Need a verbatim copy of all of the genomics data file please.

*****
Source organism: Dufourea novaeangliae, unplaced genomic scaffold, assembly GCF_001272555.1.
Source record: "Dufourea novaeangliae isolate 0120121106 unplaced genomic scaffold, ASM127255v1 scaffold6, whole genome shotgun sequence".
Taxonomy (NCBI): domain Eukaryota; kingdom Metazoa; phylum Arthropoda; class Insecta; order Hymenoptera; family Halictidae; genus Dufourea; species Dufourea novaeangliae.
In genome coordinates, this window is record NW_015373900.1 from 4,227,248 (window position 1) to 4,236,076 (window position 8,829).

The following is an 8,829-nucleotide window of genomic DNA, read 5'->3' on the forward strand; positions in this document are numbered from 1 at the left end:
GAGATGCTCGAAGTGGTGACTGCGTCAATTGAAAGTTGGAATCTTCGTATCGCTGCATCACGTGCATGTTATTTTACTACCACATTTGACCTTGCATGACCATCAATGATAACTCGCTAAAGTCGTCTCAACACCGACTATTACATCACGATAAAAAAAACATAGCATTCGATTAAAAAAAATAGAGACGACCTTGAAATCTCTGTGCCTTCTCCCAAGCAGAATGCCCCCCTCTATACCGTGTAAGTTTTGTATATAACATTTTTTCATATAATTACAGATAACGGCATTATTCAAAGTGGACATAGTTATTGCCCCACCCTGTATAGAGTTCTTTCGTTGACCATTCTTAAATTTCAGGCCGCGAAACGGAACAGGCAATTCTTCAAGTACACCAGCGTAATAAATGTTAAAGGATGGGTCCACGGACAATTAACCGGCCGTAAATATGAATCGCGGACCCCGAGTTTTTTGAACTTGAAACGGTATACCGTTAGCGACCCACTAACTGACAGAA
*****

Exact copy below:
Source organism: Dufourea novaeangliae, unplaced genomic scaffold, assembly GCF_001272555.1.
Source record: "Dufourea novaeangliae isolate 0120121106 unplaced genomic scaffold, ASM127255v1 scaffold6, whole genome shotgun sequence".
Taxonomy (NCBI): domain Eukaryota; kingdom Metazoa; phylum Arthropoda; class Insecta; order Hymenoptera; family Halictidae; genus Dufourea; species Dufourea novaeangliae.
In genome coordinates, this window is record NW_015373900.1 from 4,227,248 (window position 1) to 4,236,076 (window position 8,829).

The following is an 8,829-nucleotide window of genomic DNA, read 5'->3' on the forward strand; positions in this document are numbered from 1 at the left end:
GAGATGCTCGAAGTGGTGACTGCGTCAATTGAAAGTTGGAATCTTCGTATCGCTGCATCACGTGCATGTTATTTTACTACCACATTTGACCTTGCATGACCATCAATGATAACTCGCTAAAGTCGTCTCAACACCGACTATTACATCACGATAAAAAAAACATAGCATTCGATTAAAAAAAATAGAGACGACCTTGAAATCTCTGTGCCTTCTCCCAAGCAGAATGCCCCCCTCTATACCGTGTAAGTTTTGTATATAACATTTTTTCATATAATTACAGATAACGGCATTATTCAAAGTGGACATAGTTATTGCCCCACCCTGTATAGAGTTCTTTCGTTGACCATTCTTAAATTTCAGGCCGCGAAACGGAACAGGCAATTCTTCAAGTACACCAGCGTAATAAATGTTAAAGGATGGGTCCACGGACAATTAACCGGCCGTAAATATGAATCGCGGACCCCGAGTTTTTTGAACTTGAAACGGTATACCGTTAGCGACCCACTAACTGACAGAA